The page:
|B A R E L Y B A D W E B S I T E|
Dogs and Cats
In this cartoon, in case you can't read it, the sign says, "Dogs must be on leash."
I guess what I like most about this is the expression on the white dog's face.
Update of June 10, 2005: Correction notice
Update of June 26th: More here later. . .
My mom has a sense of humor that I must have inherited. This is the Valentine's Day 2004 card she sent my family.
I guess what I like most about this is the expression on the mouse's face.
|Update of March 12, 2008: A sign at the entrance to the venue of a large-scale clothing sale near here.|
This photograph of our Nepalese Shepherd was taken late into the evening of St. Patrick's Day 2006.
The condition of having different-colored eyes is called heterochromia. The condition of having different-colored eyebrowls is called one too many Guinness Ales.
I wish I could he say he's the world's smartest dog, but the fact is that even though I'm not all that good at chess, he almost never beats me.
Still, he's the world's second best dog ever, and the world's first best dog still alive.
Update of Sunday, August 20, 2006: rRa'udeiGh just up and died this afternoon at 3:00 PM. He was born March 5, 2004, we got him a year later, and we enjoyed him immensely. So did lots of other people, especially on walks. He really liked to take walks, and he was good at them.
By all accounts he was an unusually appealing dog to look at. Half the strangers we encountered on our walks went out of their way to describe him as "pretty" or "beautiful," and I don't think that's so common with most purebreds or most mutts.
He had this bushy, marvelously shaped tail that was always raised high and wagging, saying, "I'm happy, what's next?" He had little black spots sprinkled about on his long white fur, he had brown and black streaks on his ears, and he sported a short black cape on the nape of his neck. Where you would expect to see eyelashes he had outright fur. And of course the heterochromia set him apart even further.
rRa'udeiGh was good at standing up on his hind legs, as good shepherds must be so they can look over the top of the flock to the other side. If something got him excited, sometimes he'd rear up into a standing position and then bounce up and down to keep his balance; it was an impressively athletic performance for such a big dog, and you simply could not watch it without feeling his joy. I suspect he knew how much we liked seeing it.
He always enjoyed playing Chase around the couch in the living room, in either direction, and sometimes he would try to herd us people, just like a good shepherd does. He loved to shove his head into any hole in the ground he stumbled upon, and sometimes in his furious attempts to enlarge these holes he'd lose patience with how slow his paws were and he'd actually start biting away the dirt. Then he'd just stick his head in and wait and snort and shiver and wait some more, sometimes for minutes at a time.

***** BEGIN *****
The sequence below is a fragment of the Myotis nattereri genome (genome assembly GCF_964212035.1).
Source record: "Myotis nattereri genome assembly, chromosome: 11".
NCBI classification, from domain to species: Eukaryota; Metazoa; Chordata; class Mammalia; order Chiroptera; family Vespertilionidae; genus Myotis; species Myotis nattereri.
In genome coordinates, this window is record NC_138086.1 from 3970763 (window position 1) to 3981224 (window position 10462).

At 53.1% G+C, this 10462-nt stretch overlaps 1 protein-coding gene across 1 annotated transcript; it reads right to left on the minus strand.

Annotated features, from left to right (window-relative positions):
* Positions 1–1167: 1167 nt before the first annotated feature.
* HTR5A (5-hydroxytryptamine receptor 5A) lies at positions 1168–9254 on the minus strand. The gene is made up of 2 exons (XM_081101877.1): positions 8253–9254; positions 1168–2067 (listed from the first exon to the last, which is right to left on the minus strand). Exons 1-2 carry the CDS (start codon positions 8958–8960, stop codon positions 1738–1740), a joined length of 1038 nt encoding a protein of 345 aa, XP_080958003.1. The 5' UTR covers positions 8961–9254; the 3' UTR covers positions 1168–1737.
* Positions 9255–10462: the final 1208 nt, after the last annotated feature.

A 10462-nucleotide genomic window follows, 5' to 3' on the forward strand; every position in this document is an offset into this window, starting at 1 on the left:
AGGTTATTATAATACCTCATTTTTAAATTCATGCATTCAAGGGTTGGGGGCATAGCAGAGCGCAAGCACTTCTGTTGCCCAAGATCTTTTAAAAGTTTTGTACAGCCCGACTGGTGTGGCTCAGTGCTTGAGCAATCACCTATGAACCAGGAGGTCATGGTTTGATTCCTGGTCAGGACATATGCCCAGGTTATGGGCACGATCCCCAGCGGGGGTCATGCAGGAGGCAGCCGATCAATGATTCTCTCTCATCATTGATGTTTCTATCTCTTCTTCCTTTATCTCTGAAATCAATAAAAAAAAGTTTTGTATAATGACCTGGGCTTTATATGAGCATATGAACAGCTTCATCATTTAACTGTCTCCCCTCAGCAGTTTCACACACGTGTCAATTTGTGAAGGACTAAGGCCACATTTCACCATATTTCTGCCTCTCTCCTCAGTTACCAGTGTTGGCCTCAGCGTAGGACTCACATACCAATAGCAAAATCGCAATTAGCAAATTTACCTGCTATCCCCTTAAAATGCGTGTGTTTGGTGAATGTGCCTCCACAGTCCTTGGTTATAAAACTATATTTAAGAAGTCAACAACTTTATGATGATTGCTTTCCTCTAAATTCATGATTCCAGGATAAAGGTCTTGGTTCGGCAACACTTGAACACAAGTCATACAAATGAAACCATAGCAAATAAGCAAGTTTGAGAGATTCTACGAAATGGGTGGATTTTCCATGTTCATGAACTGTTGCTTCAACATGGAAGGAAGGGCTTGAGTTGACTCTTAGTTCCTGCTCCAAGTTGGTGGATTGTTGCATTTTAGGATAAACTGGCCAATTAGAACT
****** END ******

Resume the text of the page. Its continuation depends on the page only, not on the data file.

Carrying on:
rRa'udeiGh was thoroughly convinced, mistakenly, of two things with regard to "game" animals such as squirrels and rabbits and even deer. First, he just knew that he could catch them if he was quick enough. Or slow enough. Sometimes he would walk at like a tenth of a mile an hour, hoping to creep up silently on a chipmunk and take it by surprise. When I would finally have to take a step to keep up with him on his leash, he'd give me a look that said, "Hey, dummy, do it like me. S l o o o w l y."
His other unshakable misconception was that he could climb trees. He'd see a squirrel or a chipmunk climb a tree, so he'd stand on his hind legs and launch himself at the tree over and over again trying to pull himself up, which is a very amusing spectacle to watch when you're 55 pounds of dog. And he never gave up even after dozens of attempts to climb various trees of all shapes and sizes and despite a never-changing success rate of 0%.
This page is titled "Dogs and Cats." rRa'udeiGh's relationship with other dogs was simple. Of the hundreds of dogs we encountered on our many walks he invariably started with the assumption that each and every one was his new best pal.
His attitude about cats was also simple. It was forged from his first encounter with Chester Dwan, one of our two Siameseses. rRa'udeiGh rushed up to Chester in his friendly, rowdy way, and Chester -- suddenly awash in adrenaline -- had a decision to make. Chet's decision was to stand his ground, six pounds versus sixty, and he laid open rRa'udeiGh's nose leather with a single blindingly fast swipe of his fully armed right forepaw. It was at that instant rRa'udeiGh learned not to mess with cats, and he was always wary of them thereafter.
He learned tricks easily, having pretty well mastered "Come," "Sit," "Down" and "Shake" over a period of just a few days thanks to some expert training by Annette. I was secretly putting the finishing touches on "Speak" when he died. My signal for him to bark was to hold my index finger up to my lips and say, "Shh."
He liked to sleep with people, and he was good at it. He never inchingly encroached or flailed his arms or legs. He didn't snore or slobber, and he didn't have bad breath or a smelly coat. What else could you ask for?
His only vice was Kleenex. He was convinced it was one of his missions on Earth to shred said tissues, so whenever and wherever he could find them -- in waste baskets, on tables, day or night -- he tore them into three or four pieces each and left them where they fell. I think he thought he was doing us humans a favor, as though for some reason he couldn't fathom, we really hated Kleenices and he was our warrior, going around dismembering them for us.
He was a good doggie.
|B A R E L Y B A D W E B S I T E|